The course is designed to develop communication skills to prepare international Science students for assignments, group work, oral presentations, and technical writing. The course combines Science specific content and approaches to problem solving with specific learning objectives for written and spoken communication. Activities may include a field trip, a tour of department laboratories, and group work for an oral presentation. The course is taught by a department member, a writing instructor, and numerous peer mentors. The course focuses on providing individual feedback, self-improvement, and increasing student competence and confidence. [Offered F]
A survey course which deals with energy resources, their conversion into energy products and their use in today's industrial societies. In light of the Energy Technology Perspectives (ETP) Model, energy supply demand, and conservation constraints, the use of non-renewable fossil and nuclear fuels, biofuels and other renewable fuels (wind, hydraulic, solar) will be reviewed and technical and social issues arising from their use explored. This course should prepare students to analyze and deal with the many contradictory energy useage claims and decide for themselves the best course of energy use. (Offered: F)
This course will survey a broad spectrum of topics relating to global climate change, with an emphasis on the scientific approaches to address this issue. Topics covered will include natural and anthropogenic causes of climate change, monitoring methods, current and low emission alternatives of energy production. The scientific, economic, public and political aspects of implementation of carbon capture and storage technology and other geo-engineering options to mitigate climate change will also be discussed. [Offered: W]
An application of elementary physical principles to the study of acoustics and high fidelity sound reproduction. This course will look at the physics behind the design of modern equipment and explain the meaning of its specifications.
A practical introduction to everyday technology, this course will look at the physics behind common devices used in consumer products and industry. Examples include air conditioners, microwave ovens, household wiring, nuclear reactors, and medical imaging. [Offered: F]
How does the universe work? How can it even exist? What is the ultimate nature of reality? This course explores big picture questions that connect humanity to the nature of the physical world. Beginning with introduction to Einstein's ideas and the quantum nature of the universe, this course considers how physicists tackle some of the mysteries (e.g., existence itself) and challenges (e.g., the world's energy problem) in science today.
This course surveys the impact of chemistry on our lives and explores the role of chemists and the chemical sciences in addressing the past and especially the present and future needs of society. Topics will vary from year to year, but will be drawn from the following critical areas: food, energy, materials, health, and the environment. [Offered: W]
A survey course in astronomy (primarily intended for students in Applied Health Sciences, Arts and Environment). The solar system, stars, the Milky Way, galaxies and the Universe.
A survey course in astronomy intended for Mathematics, Engineering and Science students. The solar system, the Sun and planets, stars, the Milky Way, galaxies and cosmology.
An introduction to the scientific methods and techniques for gathering physical evidence from crime scenes and the investigation of objects and sites associated with other kinds of illegal and criminal activity such as fraud, forgery, and gross negligence. This course examines the features and characteristics of minerals, rocks, fossils, gemstones, sand and soils and considers applications in forensic science and criminalistics. Other topics such as the geology of art, forensic anthropology and environmental forensics are included. [Offered: W]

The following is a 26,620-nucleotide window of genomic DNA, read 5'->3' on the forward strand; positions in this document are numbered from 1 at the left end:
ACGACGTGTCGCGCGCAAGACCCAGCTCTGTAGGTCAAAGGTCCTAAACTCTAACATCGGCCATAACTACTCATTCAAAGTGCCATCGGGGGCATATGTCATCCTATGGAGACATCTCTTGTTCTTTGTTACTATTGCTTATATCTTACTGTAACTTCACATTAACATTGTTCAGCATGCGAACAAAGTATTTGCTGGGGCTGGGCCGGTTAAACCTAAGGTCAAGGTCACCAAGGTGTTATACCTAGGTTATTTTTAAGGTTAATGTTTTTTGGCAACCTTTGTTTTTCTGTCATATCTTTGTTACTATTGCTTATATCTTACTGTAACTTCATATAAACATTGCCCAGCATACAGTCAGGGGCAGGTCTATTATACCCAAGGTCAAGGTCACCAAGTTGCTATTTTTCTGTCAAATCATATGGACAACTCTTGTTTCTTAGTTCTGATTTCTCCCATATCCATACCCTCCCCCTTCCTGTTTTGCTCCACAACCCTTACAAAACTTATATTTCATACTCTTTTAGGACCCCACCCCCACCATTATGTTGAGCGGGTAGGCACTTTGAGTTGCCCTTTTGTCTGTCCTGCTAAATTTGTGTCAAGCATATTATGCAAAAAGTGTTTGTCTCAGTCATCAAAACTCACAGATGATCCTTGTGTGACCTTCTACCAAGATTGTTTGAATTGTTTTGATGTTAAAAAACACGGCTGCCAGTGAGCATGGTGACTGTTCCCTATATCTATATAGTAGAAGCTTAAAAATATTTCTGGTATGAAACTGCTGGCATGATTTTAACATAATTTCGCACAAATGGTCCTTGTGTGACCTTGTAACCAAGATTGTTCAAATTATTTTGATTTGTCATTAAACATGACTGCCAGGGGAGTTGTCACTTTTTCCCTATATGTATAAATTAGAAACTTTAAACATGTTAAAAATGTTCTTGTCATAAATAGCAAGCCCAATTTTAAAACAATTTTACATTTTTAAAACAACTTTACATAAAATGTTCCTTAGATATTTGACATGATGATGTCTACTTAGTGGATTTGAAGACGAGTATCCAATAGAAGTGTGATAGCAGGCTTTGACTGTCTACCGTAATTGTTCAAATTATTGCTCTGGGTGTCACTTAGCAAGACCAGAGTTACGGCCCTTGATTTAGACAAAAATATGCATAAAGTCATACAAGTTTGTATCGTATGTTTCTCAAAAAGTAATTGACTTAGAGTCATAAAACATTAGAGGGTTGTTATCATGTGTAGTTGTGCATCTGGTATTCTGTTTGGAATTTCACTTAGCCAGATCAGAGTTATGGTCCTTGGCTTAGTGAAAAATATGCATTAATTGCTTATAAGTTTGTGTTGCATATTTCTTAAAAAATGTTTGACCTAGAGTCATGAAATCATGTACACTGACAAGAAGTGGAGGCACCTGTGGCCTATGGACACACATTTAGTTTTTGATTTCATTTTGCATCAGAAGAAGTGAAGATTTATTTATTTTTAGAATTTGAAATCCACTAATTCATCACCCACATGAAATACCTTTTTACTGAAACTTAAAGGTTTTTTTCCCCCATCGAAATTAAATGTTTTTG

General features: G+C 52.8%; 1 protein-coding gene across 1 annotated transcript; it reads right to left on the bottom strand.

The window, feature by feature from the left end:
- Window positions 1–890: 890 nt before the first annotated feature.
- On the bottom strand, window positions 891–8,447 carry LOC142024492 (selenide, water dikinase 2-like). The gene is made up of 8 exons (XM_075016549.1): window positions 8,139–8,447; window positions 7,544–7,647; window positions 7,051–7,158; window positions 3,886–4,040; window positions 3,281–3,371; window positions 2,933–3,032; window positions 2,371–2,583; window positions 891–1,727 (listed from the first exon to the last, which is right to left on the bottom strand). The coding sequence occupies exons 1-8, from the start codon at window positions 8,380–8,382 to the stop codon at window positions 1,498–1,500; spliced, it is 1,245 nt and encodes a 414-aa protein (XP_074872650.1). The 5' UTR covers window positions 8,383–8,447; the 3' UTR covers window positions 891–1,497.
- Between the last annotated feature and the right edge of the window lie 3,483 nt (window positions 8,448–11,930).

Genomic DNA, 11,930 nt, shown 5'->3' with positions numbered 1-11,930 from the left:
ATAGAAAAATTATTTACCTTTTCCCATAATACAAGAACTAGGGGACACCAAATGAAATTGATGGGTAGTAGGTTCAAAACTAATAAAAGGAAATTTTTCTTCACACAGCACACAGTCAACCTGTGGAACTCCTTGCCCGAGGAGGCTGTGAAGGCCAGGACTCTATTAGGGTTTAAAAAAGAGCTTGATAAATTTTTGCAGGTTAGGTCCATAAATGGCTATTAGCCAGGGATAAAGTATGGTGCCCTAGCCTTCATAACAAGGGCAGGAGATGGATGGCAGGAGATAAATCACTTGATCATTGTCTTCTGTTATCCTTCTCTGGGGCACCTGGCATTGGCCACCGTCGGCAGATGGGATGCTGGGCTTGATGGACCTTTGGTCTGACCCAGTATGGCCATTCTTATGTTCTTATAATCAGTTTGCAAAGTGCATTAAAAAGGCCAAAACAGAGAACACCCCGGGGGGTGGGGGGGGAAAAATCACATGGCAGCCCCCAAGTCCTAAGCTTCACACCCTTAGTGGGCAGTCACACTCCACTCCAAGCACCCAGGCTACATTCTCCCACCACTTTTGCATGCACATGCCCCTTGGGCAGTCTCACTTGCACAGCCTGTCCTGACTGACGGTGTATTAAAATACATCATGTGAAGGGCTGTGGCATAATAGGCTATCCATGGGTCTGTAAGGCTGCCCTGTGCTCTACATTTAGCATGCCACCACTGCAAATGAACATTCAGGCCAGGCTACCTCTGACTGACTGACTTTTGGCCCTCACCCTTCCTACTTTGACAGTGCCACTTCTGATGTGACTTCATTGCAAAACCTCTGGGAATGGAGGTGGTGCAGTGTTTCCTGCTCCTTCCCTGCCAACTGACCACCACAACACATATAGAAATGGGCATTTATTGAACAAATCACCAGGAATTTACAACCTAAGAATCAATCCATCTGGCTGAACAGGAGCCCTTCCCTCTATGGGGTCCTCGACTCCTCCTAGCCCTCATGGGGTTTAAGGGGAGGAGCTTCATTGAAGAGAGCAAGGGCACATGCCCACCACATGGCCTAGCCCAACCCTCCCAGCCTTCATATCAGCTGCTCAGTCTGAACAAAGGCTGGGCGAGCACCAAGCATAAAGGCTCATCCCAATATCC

An introduction to geological concepts; the influence of geological factors on the natural environment; Earth processes and natural hazards; Earth resources, including water, energy and mineral resources; waste disposal and pollution; global climatic and environmental change. [Offered: W]
An introductory study of the biological processes of aging at the molecular, cellular and systemic levels. Topics include an examination of the theories of aging, methods used to study the aging process, the role of diseases and chronological changes in the organism during senescence.[Offered: S]
Selection of areas of science for development and commercial exploitation. Economic and social impact of science. Societal pressures on science. At present, the focus of this course is biotechnology.
This course considers fundamental questions concerning the nature of science. Consideration is given to such topics as scientific methodology, scientific revolutions, natural laws, and the debate about whether scientific theories represent reality, or just our perceptions of reality.
Waterloo students studying abroad for academic transfer credits under a Science Exchange Program during the Fall term.
Waterloo students studying abroad for academic transfer credits under a Science Exchange Program during the Winter term.
Waterloo students studying abroad for academic transfer credits under a Science Exchange Program during the Spring term.
An introduction to marine and freshwater ecosystems and examination of the impact of human activities such as eutrophication, contaminants, exotic invaders, hydrological alterations, and climate disruption.
A survey of world food production from the biologist's viewpoint. Topics: nutrition; food chains; origins of agriculture; basic plants and animal food crops; primitive and modern scientific agricultural practices and the environmental implications of each. [Offered: F]